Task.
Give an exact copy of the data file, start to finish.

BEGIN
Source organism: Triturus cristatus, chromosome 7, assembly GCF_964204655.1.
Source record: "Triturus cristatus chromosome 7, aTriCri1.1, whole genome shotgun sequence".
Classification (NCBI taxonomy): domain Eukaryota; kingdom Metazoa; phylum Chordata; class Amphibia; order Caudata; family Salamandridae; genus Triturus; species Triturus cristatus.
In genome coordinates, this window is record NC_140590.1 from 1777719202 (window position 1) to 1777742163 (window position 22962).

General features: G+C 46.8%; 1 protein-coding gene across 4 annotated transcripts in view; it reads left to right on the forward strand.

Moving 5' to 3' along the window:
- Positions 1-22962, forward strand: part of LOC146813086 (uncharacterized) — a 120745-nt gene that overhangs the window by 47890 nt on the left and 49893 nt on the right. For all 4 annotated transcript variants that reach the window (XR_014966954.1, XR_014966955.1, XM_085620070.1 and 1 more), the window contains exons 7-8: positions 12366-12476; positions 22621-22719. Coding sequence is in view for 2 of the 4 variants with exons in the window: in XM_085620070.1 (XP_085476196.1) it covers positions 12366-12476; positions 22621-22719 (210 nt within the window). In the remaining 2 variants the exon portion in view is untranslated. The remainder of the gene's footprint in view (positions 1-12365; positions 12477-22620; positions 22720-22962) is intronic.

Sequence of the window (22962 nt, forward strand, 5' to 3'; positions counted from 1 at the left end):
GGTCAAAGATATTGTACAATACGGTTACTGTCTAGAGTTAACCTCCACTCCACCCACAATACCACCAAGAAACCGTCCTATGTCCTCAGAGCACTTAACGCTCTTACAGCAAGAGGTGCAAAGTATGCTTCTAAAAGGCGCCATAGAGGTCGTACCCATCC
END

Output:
Source organism: Triturus cristatus, chromosome 7, assembly GCF_964204655.1.
Source record: "Triturus cristatus chromosome 7, aTriCri1.1, whole genome shotgun sequence".
Classification (NCBI taxonomy): domain Eukaryota; kingdom Metazoa; phylum Chordata; class Amphibia; order Caudata; family Salamandridae; genus Triturus; species Triturus cristatus.
In genome coordinates, this window is record NC_140590.1 from 1777719202 (window position 1) to 1777742163 (window position 22962).

General features: G+C 46.8%; 1 protein-coding gene across 4 annotated transcripts in view; it reads left to right on the forward strand.

Moving 5' to 3' along the window:
- Positions 1-22962, forward strand: part of LOC146813086 (uncharacterized) — a 120745-nt gene that overhangs the window by 47890 nt on the left and 49893 nt on the right. For all 4 annotated transcript variants that reach the window (XR_014966954.1, XR_014966955.1, XM_085620070.1 and 1 more), the window contains exons 7-8: positions 12366-12476; positions 22621-22719. Coding sequence is in view for 2 of the 4 variants with exons in the window: in XM_085620070.1 (XP_085476196.1) it covers positions 12366-12476; positions 22621-22719 (210 nt within the window). In the remaining 2 variants the exon portion in view is untranslated. The remainder of the gene's footprint in view (positions 1-12365; positions 12477-22620; positions 22720-22962) is intronic.

Sequence of the window (22962 nt, forward strand, 5' to 3'; positions counted from 1 at the left end):
GGTCAAAGATATTGTACAATACGGTTACTGTCTAGAGTTAACCTCCACTCCACCCACAATACCACCAAGAAACCGTCCTATGTCCTCAGAGCACTTAACGCTCTTACAGCAAGAGGTGCAAAGTATGCTTCTAAAAGGCGCCATAGAGGTCGTACCCATCC